Ellen Kullman - DuPont
Chair of the Board & Chief Executive Officer
Ellen Kullman, 56, is the 19th executive to lead the company in 210 years of DuPont history.
She is a member of U.S. President Barack Obama’s Council on Jobs and Competitiveness, where she co-authored the Council’s recommendations on education and workforce skills. She is co-chair of the National Academy of Engineering Committee on Changing the Conversation: From Research to Action. She is on the board of trustees of Tufts University and the board of overseers at Tufts University School of Engineering.
Why do you believe STEM Education and Workforce are important to our nation?
The backbone of America's economy is innovation and the heart of innovation is science. Engineers are problem solvers that make good ideas into realities. And technology helps us drive innovations with speed and adaptability. From astronauts to social media, from Kevlar® to the NFL – STEM careers are everywhere. At DuPont, we are working to address three big challenges facing society today: 1. How to fulfill the nutritional needs of a growing population, 2. How to increase the availability of alternative energy and 3. How to protect people and the environment. We will do this with STEM know-how. It is how America will remain competitive and how DuPont will continue to deliver solutions.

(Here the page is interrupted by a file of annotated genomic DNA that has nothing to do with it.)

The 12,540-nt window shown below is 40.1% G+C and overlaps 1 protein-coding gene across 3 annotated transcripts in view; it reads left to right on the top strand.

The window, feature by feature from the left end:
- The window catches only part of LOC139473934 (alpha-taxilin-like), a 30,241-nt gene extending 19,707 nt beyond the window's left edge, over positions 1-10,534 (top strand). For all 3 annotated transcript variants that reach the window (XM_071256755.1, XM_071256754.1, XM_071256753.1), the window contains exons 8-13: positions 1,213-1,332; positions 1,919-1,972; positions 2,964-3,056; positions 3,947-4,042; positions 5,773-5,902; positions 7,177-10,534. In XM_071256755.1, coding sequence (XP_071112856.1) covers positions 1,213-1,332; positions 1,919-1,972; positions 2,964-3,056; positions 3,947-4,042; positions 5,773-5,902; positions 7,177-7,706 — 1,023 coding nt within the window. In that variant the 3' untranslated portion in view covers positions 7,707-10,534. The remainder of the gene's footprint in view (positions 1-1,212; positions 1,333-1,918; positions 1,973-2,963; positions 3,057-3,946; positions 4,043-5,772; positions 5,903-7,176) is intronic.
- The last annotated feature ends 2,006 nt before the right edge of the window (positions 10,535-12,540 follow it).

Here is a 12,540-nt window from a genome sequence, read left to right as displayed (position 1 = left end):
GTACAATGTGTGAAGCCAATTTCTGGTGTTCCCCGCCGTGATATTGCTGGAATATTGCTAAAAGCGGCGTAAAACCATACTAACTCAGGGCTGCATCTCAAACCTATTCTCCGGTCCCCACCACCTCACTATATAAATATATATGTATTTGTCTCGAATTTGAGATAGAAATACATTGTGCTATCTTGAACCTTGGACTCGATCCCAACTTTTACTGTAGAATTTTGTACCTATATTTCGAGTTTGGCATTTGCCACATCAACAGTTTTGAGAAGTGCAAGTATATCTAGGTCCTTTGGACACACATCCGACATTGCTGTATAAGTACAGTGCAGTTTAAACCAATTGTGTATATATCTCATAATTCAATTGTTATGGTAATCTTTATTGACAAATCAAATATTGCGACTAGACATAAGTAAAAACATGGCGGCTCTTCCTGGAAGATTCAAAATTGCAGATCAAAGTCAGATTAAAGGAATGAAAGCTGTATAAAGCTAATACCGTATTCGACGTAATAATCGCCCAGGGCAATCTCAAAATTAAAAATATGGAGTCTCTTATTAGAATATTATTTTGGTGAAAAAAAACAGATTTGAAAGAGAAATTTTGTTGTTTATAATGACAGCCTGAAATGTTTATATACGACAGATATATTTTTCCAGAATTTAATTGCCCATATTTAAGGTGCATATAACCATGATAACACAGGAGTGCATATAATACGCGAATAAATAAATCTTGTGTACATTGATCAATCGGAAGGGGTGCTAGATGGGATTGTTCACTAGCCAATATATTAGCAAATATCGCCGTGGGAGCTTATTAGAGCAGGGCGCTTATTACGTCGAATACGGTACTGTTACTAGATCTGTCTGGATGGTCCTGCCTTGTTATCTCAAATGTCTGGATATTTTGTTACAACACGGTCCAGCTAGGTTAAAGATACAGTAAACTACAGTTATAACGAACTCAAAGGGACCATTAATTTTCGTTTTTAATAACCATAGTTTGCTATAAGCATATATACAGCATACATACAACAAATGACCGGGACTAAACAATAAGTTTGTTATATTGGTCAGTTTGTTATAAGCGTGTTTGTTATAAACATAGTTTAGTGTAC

What traits do senior leaders need to effectively support and advance STEM today?
Many leaders have STEM backgrounders so it’s easy to start with what we know – how we use STEM in our lives. But we also need to help students see how versatile STEM is. We need to get involved and be collaborative and work with parents, teachers, schools and government to help address this important challenge for America. We also need to be creative in our efforts. Today’s students have different ways of communicating and different priorities. We need to listen to them and learn how we can best reach them. Because at the end of the day, we need them to believe and care that STEM education is important to our future workforce and national competitiveness. The path to STEM education starts early, before kindergarten, and we need to engage throughout the education process, not just at the college level.
What about STEM gives you passion?
It’s an area where I know I can make a difference. I have three children and I’ve seen them follow their interests. There is nothing more fun than helping them work toward their dreams. Helping students to see the excitement of science and engineering and pursue it is equally rewarding. I have the great honor of leading one of the oldest science-based manufacturing companies in the world. Our future depends on a workforce with a strong STEM background. So it is personal and professional pleasure for me to work on STEM. And it is fun when you see that light bulb go off and you know you’ve helped someone see STEM in a different way.
Of what one initiative you are most proud?
I can’t pick a favorite. I am personally proud of the work we did for President Obama’s Jobs Council to help crystalize how a child’s strong educational background can connect them to the jobs of today and tomorrow, and to put forward recommendations for the public and private sectors to improve the STEM pipeline in America. At DuPont, we have been a supportive of education and the evolution of education as new methods and content are developed since our founding in 1802. Today I’m proud of what we do for students and how we help teachers teach through inquiry based curriculum, seminars and learning experiences.